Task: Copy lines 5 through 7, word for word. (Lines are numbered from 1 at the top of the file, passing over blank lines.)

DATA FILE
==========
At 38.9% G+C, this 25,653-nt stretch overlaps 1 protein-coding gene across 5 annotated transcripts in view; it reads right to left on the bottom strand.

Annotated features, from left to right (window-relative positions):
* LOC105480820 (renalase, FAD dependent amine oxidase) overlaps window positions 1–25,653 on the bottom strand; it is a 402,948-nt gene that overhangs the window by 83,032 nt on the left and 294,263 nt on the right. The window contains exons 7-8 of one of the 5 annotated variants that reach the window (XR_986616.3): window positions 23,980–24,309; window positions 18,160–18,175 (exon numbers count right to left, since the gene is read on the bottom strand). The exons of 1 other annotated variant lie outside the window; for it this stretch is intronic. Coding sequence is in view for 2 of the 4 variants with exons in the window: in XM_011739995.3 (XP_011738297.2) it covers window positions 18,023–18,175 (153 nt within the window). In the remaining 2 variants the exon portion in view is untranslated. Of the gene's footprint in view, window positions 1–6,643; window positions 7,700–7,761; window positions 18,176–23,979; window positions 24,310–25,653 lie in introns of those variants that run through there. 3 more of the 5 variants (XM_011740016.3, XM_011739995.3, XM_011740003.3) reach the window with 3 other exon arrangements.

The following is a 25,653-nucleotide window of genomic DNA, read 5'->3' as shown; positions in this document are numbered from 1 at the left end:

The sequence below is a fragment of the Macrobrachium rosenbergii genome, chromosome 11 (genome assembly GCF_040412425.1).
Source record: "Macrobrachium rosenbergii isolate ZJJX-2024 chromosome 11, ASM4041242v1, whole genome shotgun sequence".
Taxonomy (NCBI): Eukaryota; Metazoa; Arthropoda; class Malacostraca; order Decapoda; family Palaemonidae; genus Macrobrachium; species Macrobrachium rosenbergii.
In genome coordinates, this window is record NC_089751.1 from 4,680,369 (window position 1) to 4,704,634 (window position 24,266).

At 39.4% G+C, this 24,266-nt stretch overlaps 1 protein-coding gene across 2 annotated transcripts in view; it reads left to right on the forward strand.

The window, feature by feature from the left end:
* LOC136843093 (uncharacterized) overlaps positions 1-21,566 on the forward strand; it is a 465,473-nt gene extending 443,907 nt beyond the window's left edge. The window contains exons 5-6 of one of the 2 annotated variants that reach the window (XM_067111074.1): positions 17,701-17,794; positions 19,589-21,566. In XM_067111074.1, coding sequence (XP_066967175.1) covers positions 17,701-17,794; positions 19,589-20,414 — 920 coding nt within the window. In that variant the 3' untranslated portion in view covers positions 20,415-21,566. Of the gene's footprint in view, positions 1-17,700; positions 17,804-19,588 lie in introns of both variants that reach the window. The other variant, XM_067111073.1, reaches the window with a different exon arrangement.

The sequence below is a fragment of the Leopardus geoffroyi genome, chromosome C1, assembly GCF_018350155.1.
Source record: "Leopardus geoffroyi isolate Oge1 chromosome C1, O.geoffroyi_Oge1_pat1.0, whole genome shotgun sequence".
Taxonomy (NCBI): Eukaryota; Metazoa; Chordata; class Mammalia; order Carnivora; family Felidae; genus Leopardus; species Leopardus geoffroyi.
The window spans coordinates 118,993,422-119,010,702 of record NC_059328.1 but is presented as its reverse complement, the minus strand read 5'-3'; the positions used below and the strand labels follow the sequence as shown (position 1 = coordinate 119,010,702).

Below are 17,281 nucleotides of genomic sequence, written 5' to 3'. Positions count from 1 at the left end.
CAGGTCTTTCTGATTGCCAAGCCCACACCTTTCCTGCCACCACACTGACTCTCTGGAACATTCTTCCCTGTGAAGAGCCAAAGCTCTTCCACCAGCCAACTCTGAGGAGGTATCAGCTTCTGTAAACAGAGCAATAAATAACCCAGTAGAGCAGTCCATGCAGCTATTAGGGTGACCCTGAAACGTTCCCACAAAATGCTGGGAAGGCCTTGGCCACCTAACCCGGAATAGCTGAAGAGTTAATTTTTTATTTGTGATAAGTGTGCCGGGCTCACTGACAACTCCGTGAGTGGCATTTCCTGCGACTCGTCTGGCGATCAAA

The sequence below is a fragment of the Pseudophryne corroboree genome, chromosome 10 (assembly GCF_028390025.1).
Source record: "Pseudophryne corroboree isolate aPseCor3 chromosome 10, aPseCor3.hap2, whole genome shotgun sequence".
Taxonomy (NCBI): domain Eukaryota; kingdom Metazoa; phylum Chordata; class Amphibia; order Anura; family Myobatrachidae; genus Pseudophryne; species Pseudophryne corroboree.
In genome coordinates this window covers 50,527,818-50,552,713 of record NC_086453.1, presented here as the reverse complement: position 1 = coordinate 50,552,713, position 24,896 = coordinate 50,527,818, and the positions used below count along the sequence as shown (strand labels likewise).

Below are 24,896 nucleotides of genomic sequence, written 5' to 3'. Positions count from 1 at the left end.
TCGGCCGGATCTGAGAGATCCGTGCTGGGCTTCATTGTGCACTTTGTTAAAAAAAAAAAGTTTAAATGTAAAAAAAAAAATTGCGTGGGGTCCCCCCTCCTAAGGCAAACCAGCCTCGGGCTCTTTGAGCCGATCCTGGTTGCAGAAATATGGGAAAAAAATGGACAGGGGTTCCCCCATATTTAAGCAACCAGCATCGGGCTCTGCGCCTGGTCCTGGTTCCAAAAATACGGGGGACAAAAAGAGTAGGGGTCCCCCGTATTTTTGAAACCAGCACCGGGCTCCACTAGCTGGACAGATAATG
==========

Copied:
The sequence below is a fragment of the Macrobrachium rosenbergii genome, chromosome 11 (genome assembly GCF_040412425.1).
Source record: "Macrobrachium rosenbergii isolate ZJJX-2024 chromosome 11, ASM4041242v1, whole genome shotgun sequence".
Taxonomy (NCBI): Eukaryota; Metazoa; Arthropoda; class Malacostraca; order Decapoda; family Palaemonidae; genus Macrobrachium; species Macrobrachium rosenbergii.